Article by our guest expert: Ariana Fotinakis

What makes an individual an athlete?

Is it determined by the variety of sports they can play?

The number of game-winning points they’ve scored?

The number of Olympic medals around their neck?

The topic of athleticism has been hotly debated over the years.

Is it something you’re born with?

Or is it something that can be learned?

According to the dictionary, an athlete is “someone who is trained or gifted in exercises or contest involving physical agility, stamina, or strength”. Which implies that while athleticism can be a gift from the genetic Gods, it can also be learned.

During my career in fitness I’ve witnessed individuals who are “totally not athletes” (their words, not mine) perform athletic feats.

I’ve watched women with “no balance whatsoever” stand on one leg and move heavy kettlebells through space. And those women who “definitely cannot do that”? I’ve watched them do “that”.

Anecdotal evidence aside, what does the science say?

Studies have shown that there IS a genetic component that determines the types of skills we can excel in. Olympic-level sprinters and Olympic-level marathons have different muscle fiber compositions in their legs. Similarly, a world record-holding Powerlifter would have been born with a different body type than a classical ballerina.

But for those of us looking to incorporate more physical activity into our lives so we can improve our health, boost our energy, and tighten and tone a few areas, do we really need to perform at the same level as Olympians and other professional athletes in order to be “athletic”?

While science has confirmed that genetics are a factor when it comes to determining the types of activities we can excel in, they are not the only factor. Nutrition is a large player in the athleticism game, as is an individual’s dedication to their chosen activity.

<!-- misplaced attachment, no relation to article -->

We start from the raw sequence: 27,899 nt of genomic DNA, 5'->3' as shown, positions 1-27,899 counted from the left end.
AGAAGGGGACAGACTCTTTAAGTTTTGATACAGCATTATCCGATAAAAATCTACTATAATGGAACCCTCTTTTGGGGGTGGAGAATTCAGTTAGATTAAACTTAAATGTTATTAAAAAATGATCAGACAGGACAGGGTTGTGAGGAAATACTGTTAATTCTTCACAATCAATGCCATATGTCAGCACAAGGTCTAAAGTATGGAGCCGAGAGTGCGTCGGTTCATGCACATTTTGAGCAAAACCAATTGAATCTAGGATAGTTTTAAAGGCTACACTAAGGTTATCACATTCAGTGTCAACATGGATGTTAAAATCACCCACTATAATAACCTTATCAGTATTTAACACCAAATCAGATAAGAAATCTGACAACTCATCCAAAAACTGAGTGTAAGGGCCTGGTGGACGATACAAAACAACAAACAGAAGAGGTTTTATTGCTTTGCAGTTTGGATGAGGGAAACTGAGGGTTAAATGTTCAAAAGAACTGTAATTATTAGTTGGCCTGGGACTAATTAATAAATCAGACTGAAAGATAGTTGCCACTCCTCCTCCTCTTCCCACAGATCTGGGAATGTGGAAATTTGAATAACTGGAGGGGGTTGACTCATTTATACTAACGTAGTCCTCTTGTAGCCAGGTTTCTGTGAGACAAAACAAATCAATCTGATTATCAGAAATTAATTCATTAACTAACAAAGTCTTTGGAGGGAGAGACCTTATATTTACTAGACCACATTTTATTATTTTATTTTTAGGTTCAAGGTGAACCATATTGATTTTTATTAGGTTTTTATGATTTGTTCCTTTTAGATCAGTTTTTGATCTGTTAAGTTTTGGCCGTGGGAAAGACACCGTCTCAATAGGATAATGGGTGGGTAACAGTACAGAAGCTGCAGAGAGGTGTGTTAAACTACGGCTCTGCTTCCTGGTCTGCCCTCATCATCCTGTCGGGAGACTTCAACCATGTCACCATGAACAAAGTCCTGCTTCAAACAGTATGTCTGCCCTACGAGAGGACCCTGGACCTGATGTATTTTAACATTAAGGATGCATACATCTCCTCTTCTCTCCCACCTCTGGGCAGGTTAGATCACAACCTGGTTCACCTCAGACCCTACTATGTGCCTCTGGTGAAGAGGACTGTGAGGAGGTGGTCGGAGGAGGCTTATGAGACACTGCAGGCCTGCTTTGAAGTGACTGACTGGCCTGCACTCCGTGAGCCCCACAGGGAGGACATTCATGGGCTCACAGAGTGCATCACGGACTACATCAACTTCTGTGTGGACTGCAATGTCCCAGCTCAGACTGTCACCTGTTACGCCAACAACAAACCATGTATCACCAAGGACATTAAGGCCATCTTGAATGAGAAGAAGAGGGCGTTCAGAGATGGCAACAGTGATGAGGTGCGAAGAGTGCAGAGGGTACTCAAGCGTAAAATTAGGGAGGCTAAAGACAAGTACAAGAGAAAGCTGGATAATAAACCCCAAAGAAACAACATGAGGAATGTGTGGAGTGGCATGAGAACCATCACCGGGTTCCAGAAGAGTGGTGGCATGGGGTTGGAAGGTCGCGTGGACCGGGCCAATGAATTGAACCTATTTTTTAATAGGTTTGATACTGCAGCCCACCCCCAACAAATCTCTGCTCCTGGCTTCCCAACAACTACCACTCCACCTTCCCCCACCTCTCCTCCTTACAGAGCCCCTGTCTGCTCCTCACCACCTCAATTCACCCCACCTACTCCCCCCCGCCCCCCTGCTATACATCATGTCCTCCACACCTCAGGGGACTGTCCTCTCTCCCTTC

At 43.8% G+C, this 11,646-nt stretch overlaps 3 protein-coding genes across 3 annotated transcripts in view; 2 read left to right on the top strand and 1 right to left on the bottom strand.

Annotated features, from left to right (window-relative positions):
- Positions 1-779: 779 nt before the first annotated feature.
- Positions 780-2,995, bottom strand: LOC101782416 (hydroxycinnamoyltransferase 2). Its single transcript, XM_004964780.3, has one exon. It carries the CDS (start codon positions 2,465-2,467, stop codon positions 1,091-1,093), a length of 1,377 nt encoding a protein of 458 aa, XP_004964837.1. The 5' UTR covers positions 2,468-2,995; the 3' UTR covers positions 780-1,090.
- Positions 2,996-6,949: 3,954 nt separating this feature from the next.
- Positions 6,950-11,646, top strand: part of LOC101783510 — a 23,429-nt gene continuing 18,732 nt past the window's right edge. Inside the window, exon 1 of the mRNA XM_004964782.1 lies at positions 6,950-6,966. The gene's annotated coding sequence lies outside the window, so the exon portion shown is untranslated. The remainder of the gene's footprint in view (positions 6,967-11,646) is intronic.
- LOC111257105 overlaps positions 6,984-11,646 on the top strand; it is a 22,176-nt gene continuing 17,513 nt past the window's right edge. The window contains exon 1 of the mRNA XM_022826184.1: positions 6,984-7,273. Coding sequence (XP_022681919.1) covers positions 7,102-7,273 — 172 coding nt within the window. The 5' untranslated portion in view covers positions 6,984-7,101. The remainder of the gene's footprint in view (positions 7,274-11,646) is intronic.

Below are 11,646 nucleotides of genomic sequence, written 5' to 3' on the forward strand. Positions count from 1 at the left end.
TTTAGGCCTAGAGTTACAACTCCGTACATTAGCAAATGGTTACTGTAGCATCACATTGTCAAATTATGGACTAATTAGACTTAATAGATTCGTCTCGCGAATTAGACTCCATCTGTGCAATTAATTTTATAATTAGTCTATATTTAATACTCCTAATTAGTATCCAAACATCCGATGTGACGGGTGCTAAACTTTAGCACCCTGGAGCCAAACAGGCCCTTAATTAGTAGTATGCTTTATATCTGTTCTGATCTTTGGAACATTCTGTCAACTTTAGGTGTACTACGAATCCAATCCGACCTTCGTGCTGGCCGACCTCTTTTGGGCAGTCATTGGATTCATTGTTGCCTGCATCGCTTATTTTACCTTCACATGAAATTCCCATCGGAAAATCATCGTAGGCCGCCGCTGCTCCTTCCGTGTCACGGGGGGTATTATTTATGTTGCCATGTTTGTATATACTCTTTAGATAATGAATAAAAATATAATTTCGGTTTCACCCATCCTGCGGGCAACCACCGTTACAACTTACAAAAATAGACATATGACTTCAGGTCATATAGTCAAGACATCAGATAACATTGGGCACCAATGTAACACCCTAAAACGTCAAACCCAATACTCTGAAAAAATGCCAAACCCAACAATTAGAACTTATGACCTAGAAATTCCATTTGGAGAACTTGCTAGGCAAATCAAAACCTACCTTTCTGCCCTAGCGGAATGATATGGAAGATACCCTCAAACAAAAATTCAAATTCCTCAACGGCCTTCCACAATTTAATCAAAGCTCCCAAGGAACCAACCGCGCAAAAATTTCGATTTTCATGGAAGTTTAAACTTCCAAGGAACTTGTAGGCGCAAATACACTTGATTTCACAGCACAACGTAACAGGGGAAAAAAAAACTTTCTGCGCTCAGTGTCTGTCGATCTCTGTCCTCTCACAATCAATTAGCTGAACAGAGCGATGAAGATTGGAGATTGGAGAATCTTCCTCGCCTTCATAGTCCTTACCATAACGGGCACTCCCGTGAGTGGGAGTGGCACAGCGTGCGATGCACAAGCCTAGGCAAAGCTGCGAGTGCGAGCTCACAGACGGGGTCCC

Are you willing to wake up before the crack of dawn for that run?

Say no to that glass of wine at lunch because you’re seeing your trainer in the evening?

Throw on that workout video at the end of a long day when you really just want to plop on the couch?

Mental toughness is just as important as physical strength and coordination, if not MORE important, when it comes to being athletic. Somebody could be born with the ability to shine in any athletic endeavour they choose, but if they fail to nourish their bodies properly and aren’t willing to put in the time to practice, they aren’t going to get very far.

Similarly, an individual could be born with the athletic odds against them, but with the right nutritional strategy that suits their unique lifestyle and an unwavering dedication to their activity, they could astonish themselves by performing things they never thought possible.

For those of us who may not consider ourselves athletic in the traditional sense but still want to accomplish awesome things (and look good while doing it!) here’s how you can get started.

Find something you ENJOY.

Consider yourself lucky, because unlike many professional athletes you don’t have a scholarship or a large investment behind you dictating what sports you can and cannot play! Doing something you love will help you through those tough days where you’d rather just stay in bed.

Set a goal and CRUSH IT.

Want to run your first 5k without stopping?

Perform a squat with a barbell that weighs as much as you do?

Participate in a pole dancing competition?

Consider all the steps you’ll need to take in order to get there – make sure you’ve covered not just training, but also nutrition, recovery, and time management. Then it’s a matter of stepping one foot in front of the other.

Motivated by some friendly competition?

Look no further than YOURSELF.

You’ve likely heard the comparison game doesn’t get you very far in life. The same lies true in athleticism.

Wondering why she can do “this” or he can do “that” won’t help you become a better athlete. But keeping track of your training and working to continuously improve upon it will!

Record the stats of each training session.

Make note of how long it took you to recover from a tough workout.

Log the food you eat and how it affects you. N

ot only will you give yourself measurable points to improve upon, you’ll also be able to look back and revel at how far you’ve come.

Developing athleticism isn’t necessarily easy, but as you can see it’s achievable for those of us who have never considered ourselves “athletic”.

With some planning, some sweat, and some mental grit, you’ll soon be performing athletic feats you never thought possible!


Ariana Fotinakis helps women achieve their personal evolution through local and global fitness coaching programs. She specializes in helping women learn how to incorporate strength training into their lives so they can get stronger, boost their confidence, and chase their wildest dreams. 

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